Psychology Explains 10 Ways to Be Empathetic, Even When It’s Hard

Psychology Explains 10 Ways to Be Empathetic, Even When It’s Hard

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Do you know how to be empathetic? Have you ever talked to a friend when the conversation suddenly takes a downward turn and becomes a challenge? Perhaps, your friend has lost their job, had a relative diagnosed with cancer, or their significant other broke up with them.

To make matters worse, they’re a single parent trying to raise a toddler. It’s hard to find the right words to say when it seems like chaos is erupting on the other end of the line. You’re sorry that your friend is going through so much, but you don’t know what you could say to make things better for them.

Trying to be a good human being, you might offer a thoughtful, “I’m here for you, and things will get better.” While you may sympathize with your friend because you do feel sorry for him or her, sometimes people use vain words just to fill the silence.

However, empathizing with them means that you understand what they’re going through and can relate to them. How do you learn to get beyond sympathy and move into an empathetic realm? If you’re struggling with mastering the concept, then here are ten ways to be empathetic.

1. Listen More Than You Talk

When your friend is going through a difficult time, they want you to listen to them. Let them say what’s on their mind and troubling them at that moment. Please give them the platform to speak and show your support by listening and giving them your undivided attention.



In most cases, the best way you can be empathetic is by just giving someone your ear and pouring their heart out to you. At times, it’s difficult to hear all your friend’s troubles, especially when you have your own issues. However, it’s what a good friend does for another.

2. Don’t Try to Fix the Problem

Unless you’re a licensed counselor or psychologist, let them tell you what’s wrong in their life without trying to diagnose or psychoanalyze them. You can show your support by listening.

The chances are that you don’t have the answers to their dilemma either, but you can be empathetic and build trust with them by not trying to play the person who can fix everything.

Your friend doesn’t need you to fix his other  life as she will figure things out. She just wants you to take time out of your busy schedule and listen to their hurts.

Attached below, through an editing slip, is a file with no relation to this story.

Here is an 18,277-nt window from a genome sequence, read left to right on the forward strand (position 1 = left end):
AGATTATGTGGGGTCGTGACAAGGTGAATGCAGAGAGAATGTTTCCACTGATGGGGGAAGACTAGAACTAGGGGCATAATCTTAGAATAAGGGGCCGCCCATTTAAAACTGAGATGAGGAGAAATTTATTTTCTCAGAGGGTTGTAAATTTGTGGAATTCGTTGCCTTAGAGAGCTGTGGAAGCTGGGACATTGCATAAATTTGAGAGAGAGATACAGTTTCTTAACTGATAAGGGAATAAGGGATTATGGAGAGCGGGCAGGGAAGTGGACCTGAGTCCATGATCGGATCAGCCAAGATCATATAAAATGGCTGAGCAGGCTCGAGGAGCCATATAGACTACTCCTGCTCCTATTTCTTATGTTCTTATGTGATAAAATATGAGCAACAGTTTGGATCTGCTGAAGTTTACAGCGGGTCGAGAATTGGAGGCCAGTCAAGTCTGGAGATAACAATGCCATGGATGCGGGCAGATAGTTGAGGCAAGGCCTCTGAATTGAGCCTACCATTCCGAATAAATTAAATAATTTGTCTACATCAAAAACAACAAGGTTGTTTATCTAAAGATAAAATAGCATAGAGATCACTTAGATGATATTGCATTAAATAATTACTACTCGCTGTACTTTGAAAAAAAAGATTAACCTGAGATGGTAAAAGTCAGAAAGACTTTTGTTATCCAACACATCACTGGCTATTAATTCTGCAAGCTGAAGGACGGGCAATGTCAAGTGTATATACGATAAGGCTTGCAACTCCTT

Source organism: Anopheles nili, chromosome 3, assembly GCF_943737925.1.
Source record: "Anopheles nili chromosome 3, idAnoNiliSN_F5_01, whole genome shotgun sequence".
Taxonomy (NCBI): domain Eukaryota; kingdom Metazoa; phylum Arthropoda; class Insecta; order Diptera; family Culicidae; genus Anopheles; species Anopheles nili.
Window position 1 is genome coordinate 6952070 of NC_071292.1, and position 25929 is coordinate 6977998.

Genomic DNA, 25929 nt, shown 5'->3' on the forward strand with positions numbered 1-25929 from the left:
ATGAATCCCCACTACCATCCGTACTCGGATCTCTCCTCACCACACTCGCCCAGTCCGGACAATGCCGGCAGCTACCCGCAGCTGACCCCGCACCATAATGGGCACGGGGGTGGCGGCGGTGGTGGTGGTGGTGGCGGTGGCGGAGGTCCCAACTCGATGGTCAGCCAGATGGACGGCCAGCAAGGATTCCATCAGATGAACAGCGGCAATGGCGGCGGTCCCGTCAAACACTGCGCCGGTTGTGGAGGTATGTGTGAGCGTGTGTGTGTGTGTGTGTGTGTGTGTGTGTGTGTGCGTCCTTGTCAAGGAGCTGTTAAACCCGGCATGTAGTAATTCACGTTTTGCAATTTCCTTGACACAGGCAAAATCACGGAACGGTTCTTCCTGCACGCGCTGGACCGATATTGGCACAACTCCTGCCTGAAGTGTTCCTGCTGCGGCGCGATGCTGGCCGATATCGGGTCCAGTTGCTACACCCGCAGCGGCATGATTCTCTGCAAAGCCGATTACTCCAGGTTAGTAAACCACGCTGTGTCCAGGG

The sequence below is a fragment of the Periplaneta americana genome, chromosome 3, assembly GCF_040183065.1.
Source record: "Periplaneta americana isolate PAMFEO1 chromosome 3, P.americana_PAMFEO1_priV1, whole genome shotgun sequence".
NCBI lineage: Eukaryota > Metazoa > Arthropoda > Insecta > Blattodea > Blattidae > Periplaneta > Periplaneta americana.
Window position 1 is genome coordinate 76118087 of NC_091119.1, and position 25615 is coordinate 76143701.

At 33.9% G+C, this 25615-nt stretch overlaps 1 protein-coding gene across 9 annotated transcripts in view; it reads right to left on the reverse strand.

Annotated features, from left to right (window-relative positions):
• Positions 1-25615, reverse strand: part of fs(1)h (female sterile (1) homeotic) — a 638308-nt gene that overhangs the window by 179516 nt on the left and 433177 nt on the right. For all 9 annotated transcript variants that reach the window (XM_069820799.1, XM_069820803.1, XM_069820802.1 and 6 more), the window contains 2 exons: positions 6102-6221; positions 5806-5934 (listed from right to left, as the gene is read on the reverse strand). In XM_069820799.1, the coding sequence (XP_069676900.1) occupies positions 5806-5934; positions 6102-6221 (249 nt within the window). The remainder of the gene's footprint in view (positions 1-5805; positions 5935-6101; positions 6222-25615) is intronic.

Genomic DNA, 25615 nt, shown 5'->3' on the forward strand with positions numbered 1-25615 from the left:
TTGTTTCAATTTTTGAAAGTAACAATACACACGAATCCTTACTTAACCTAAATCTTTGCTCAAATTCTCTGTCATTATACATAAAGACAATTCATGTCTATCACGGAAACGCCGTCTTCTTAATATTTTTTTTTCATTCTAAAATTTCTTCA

be empathetic
3. Never Compare Your Story to Theirs

Why is it when someone goes through a rough part in life that the human in you tries to compare it with things you’ve been through? While an empathetic person will try to see things from their perspective, you should avoid using sentences that start with something like:

  • I know just how you feel
  • I’ve been through something similar
  • I felt the same way when

All these introductions start with the word “I.” The problem is that this situation with your friend isn’t about you; it’s about them. You might have lost a job previously and know the pain that it causes, but you don’t know their specific feelings.

Every person handles things differently and has a varied circumstance, so it’s impossible that you know exactly how they feel. Situations may be similar, but there is no way that they are the same. If you compare your situation with theirs, it negates their unique feelings and experience, which is not empathetic.

4. Validate Their Feelings

Validation is an essential part of being empathetic. The first thing you should do is to be active in listening, and the second thing is to validate how they feel. Don’t try to correct their thoughts or feelings.



Instead, it would help if you listened to how they feel and register that as a matter of importance. If they tell you that they don’t want to live anymore, be sympathetic to those emotions. Don’t patronize them and say things like, “No, there’s no way you want to give up on life.”

Additionally, since suicidal thoughts are commonplace when someone has a rush of bad luck, then you need to be friendly enough to ask them if they need help and then follow through.

5. Be Vulnerable

To build trust with your friend, you need to show your vulnerability. It would help if you were open and honest with them above all else. If the situation looks bleak, don’t paint the picture as something that’s an insignificant bump in the road.